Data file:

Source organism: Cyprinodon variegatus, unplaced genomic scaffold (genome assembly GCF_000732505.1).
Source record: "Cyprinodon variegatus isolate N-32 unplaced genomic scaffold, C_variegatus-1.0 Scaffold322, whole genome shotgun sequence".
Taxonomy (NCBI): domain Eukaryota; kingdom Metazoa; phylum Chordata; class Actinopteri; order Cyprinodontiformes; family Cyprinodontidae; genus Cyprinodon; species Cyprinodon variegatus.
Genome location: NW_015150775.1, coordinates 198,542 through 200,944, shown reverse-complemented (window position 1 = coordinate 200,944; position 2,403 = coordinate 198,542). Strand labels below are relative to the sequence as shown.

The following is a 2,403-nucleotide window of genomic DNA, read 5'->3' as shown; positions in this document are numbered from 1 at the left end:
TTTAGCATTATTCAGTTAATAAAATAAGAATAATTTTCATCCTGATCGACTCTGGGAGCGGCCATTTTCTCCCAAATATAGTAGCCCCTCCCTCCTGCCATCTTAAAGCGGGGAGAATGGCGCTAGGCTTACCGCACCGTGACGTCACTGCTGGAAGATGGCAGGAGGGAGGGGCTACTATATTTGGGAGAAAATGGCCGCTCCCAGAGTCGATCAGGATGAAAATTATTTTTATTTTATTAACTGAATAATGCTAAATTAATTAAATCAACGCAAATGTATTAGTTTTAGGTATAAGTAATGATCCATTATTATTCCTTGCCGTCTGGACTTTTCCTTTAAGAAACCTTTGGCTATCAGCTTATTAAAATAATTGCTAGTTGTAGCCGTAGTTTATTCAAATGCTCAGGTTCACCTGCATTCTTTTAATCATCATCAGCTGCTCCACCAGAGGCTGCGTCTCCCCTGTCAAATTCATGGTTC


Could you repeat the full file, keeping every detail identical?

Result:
Source organism: Cyprinodon variegatus, unplaced genomic scaffold (genome assembly GCF_000732505.1).
Source record: "Cyprinodon variegatus isolate N-32 unplaced genomic scaffold, C_variegatus-1.0 Scaffold322, whole genome shotgun sequence".
Taxonomy (NCBI): domain Eukaryota; kingdom Metazoa; phylum Chordata; class Actinopteri; order Cyprinodontiformes; family Cyprinodontidae; genus Cyprinodon; species Cyprinodon variegatus.
Genome location: NW_015150775.1, coordinates 198,542 through 200,944, shown reverse-complemented (window position 1 = coordinate 200,944; position 2,403 = coordinate 198,542). Strand labels below are relative to the sequence as shown.

The following is a 2,403-nucleotide window of genomic DNA, read 5'->3' as shown; positions in this document are numbered from 1 at the left end:
TTTAGCATTATTCAGTTAATAAAATAAGAATAATTTTCATCCTGATCGACTCTGGGAGCGGCCATTTTCTCCCAAATATAGTAGCCCCTCCCTCCTGCCATCTTAAAGCGGGGAGAATGGCGCTAGGCTTACCGCACCGTGACGTCACTGCTGGAAGATGGCAGGAGGGAGGGGCTACTATATTTGGGAGAAAATGGCCGCTCCCAGAGTCGATCAGGATGAAAATTATTTTTATTTTATTAACTGAATAATGCTAAATTAATTAAATCAACGCAAATGTATTAGTTTTAGGTATAAGTAATGATCCATTATTATTCCTTGCCGTCTGGACTTTTCCTTTAAGAAACCTTTGGCTATCAGCTTATTAAAATAATTGCTAGTTGTAGCCGTAGTTTATTCAAATGCTCAGGTTCACCTGCATTCTTTTAATCATCATCAGCTGCTCCACCAGAGGCTGCGTCTCCCCTGTCAAATTCATGGTTC